[Exclusive] Tammy Gibson, The Sankofa TravelHer
As we all know February marks the celebration of Black history month and what a wonderful month it has been. I say this because I've learned a lot from my family, my supporters and The colleagues that I work with on the daily. Black history is something that we all should know about if you ask me, but it's also important to know the origins of our Black history.
Today I will be talking about Tammy Gibson an African-American historian who dedicates her time to learning the lost history of blacks and the mistreatment they endured during the era of slavery.
Tammy graduated from Chicago State University in the focus of African American Studies. She has slept in more than a dozen slave cabins on actual slave plantations by way of the "Slave Dwelling Project" founded by Historian Joseph McGill as apart of her research. (Yeah that's what you call field research.) On some of these plantation sites the organizers of these tours would lead excavation workshops for the students or other historians to participate in. During the scavenger hunts Tammy's finds would include jewelry worn by slaves utensils and often times animal bones.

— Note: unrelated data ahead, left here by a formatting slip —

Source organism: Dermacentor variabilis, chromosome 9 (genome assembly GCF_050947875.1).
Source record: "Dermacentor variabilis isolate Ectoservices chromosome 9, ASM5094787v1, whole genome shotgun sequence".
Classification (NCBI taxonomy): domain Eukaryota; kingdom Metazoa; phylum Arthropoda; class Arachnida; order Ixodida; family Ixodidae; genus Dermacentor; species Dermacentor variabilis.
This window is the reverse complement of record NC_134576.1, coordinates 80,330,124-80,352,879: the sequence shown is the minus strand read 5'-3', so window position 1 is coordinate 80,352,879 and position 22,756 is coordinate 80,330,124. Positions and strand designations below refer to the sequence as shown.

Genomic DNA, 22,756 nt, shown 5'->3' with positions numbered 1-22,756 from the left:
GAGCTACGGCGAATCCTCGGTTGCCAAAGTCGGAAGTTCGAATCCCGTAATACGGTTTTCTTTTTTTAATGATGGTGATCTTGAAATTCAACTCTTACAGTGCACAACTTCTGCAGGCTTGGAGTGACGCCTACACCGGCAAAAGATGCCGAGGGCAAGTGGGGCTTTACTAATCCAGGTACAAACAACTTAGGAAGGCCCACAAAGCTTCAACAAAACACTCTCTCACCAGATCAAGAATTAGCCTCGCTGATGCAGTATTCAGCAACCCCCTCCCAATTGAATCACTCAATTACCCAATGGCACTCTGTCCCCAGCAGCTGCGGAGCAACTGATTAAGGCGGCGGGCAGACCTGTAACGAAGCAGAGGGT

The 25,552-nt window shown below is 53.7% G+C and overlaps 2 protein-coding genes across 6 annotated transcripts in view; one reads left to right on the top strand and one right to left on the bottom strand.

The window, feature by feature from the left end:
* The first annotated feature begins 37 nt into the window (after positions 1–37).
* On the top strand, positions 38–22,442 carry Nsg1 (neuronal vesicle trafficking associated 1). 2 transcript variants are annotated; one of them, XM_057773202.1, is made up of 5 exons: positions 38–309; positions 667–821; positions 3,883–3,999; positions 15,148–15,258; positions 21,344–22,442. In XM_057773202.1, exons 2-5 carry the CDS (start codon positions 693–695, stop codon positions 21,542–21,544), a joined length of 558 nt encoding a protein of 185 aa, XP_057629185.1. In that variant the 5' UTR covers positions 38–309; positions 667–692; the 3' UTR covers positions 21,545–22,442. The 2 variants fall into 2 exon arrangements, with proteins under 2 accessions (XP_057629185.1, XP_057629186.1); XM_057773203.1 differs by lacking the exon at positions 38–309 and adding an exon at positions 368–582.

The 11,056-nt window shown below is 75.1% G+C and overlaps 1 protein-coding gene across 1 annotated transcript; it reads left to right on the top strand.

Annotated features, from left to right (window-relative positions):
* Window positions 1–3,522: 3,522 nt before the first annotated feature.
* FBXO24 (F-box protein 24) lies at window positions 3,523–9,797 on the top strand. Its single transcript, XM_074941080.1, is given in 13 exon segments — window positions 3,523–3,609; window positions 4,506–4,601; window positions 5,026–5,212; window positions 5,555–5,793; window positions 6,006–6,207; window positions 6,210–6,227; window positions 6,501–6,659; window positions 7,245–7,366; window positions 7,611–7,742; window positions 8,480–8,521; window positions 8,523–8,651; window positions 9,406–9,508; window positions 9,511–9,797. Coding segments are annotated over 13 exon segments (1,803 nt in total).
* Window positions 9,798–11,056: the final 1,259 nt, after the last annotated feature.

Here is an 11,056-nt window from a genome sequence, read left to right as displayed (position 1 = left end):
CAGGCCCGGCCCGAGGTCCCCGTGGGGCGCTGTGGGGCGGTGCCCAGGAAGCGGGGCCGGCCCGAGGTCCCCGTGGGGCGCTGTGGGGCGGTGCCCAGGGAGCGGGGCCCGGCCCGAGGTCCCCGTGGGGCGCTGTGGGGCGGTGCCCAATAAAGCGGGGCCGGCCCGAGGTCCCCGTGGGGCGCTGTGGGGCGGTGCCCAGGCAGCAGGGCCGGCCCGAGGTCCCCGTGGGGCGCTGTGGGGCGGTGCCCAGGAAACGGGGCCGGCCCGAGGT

Now that she's back from her travels she uses the knowledge that she's gained in the classroom and plantation sites to spread awareness about blacks and the hardships they endured. She leads workshops where she herself and will dress in the garments of slaves and give in depth explanations as to what certain Food, Laws and essential living items that were existent during that time. I myself have had the luxury of participating in a few of her exhibits and I can truly say I've learned a lot more about the things that went on during that time. Below you will be able to go through the gallery of photos gathered from her journeys and my visit. It's also cool to note that Tammy is my beautiful mother and I'm extremely proud of the strides she's taken to spread black knowledge. Not only to the youth, but the unknowing as well about some areas of black history that aren't entirely covered in schools. Check it out below.